Teaching the public about the art of glassmaking is our passion at the Duncan McClellan Gallery and the DMG School Project. Creating glass art is a complex and fascinating discipline, and we want to share it with anyone who wants to learn. Whether you are a student planning to take a class in our hot shop, a teacher looking to organize an event with our mobile glass blowing lab, or an aspiring glass artist, there are always new and exciting things to learn about this art form. Check out this list of five interesting and fun facts about modem glassblowing.
- The modern American Studio Glass movement started in 1960s
Glassmaking is an ancient art, but for most of history it was limited to a relatively small number of people because furnaces hot enough to melt glass were very large and very expensive. In the 1950s a ceramist at the University of Wisconsin in Madison named Harvey K. Littleton became the catalyst that began the studio glass movement in America. Littleton’s experiments with hot glass in his studio in 1958 led him to see the potential for studio glassblowing to become a force in American art. He worked with chemist and engineer Dominick Labino to host two glassblowing workshops at Toledo Museum of Art in 1962, which are now seen as the birthplace of the movement. The workshops featured a small, inexpensive furnace design which Labino had developed, that made the establishment of private and independent glass studios far more practical and affordable.
- The glass used in glassblowing is basically made from sand
That may be a bit of an oversimplification, but it’s essentially true. The glass used in most glass art is made by melting pure silica along with additives such as soda and lime, which increase viscosity and reduce the melting point of the material. The many colors you see in glass art are typically made by adding metal oxides to batches of raw materials, creating rods of colored glass called canes, which are then added to clear glass base during the blowing process.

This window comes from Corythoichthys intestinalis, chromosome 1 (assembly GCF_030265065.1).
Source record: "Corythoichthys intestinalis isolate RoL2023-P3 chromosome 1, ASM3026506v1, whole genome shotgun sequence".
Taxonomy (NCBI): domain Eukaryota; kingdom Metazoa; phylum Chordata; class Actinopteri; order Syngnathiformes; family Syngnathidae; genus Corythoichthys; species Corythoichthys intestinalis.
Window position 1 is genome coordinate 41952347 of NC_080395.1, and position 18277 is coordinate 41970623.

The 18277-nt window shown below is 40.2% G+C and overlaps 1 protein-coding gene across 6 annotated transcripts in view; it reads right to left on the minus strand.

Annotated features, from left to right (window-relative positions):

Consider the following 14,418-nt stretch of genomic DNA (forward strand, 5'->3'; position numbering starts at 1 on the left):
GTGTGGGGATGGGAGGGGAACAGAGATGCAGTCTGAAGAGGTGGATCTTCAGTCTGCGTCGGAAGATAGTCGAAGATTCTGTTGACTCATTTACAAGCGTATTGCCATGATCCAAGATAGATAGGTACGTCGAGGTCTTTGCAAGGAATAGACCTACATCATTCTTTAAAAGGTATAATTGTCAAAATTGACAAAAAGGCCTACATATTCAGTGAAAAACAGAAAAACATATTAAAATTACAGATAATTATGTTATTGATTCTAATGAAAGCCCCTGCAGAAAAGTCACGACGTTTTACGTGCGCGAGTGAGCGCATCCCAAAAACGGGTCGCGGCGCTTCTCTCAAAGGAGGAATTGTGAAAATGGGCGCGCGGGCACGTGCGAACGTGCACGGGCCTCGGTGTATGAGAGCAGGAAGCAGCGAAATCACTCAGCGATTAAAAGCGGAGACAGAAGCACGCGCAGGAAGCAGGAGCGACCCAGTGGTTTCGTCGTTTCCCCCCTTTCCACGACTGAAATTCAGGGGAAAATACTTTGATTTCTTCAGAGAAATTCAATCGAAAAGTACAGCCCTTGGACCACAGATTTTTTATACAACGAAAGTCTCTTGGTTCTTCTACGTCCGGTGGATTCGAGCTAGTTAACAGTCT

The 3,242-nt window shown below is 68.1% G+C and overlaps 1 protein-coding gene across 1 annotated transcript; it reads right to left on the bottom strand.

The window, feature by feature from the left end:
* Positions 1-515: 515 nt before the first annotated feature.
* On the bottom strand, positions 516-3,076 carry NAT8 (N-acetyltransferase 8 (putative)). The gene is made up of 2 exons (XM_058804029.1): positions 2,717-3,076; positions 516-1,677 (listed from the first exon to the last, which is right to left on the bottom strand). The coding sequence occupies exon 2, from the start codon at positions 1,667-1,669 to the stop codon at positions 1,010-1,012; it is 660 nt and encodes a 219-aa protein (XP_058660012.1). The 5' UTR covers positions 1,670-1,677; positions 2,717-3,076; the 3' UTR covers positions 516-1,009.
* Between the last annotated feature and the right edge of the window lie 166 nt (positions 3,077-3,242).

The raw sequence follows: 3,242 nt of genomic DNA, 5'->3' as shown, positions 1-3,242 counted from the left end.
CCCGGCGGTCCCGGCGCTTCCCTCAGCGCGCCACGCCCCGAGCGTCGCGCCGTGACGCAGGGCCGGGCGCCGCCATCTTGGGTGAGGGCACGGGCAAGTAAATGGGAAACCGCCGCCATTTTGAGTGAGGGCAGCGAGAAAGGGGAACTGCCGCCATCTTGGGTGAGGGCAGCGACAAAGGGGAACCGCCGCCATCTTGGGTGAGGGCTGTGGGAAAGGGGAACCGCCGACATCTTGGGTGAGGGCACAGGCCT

- Glassblowing requires incredibly high temperatures.
In nature, glass is made under certain very specific circumstances – such as lightning strikes and volcanic eruptions. That should give you some idea of the temperatures required to turn silica (sand) or other materials into glass. In glassblowing studios, called “hot shops”, specialized furnaces are used to create temperatures as high as 2,400 degrees fahrenheit to melt raw materials into glass, or heat glass back up to around 2,000 degrees to make it soft enough to blow and shape.
- Glass art must be cooled very slowly
Glass artists must frequently reheat the glass they are working with to keep it soft enough while they are working with it. But it’s also very important to cool glass slowly under controlled conditions when they are finished working it. For this they use a type of oven called an annealer, which slowly cools the glass over many hours or even days. Glass that cools too slowly can crystallize, losing its transparency and become brittle, or even crack outright. Proper annealing cools and hardens the glass slowly to prevent this.
- Glassblowing is often a team effort
Glassmaking is a collaborative art, often requiring tightly choreographed sequences of precisely timed movements and techniques by a team of glass artists. The lead artist, usually called the gaffer, directs a team of other artists who fill roles such as assistant, blower, blocker, burner, finisher, all responsible for different aspects of the process.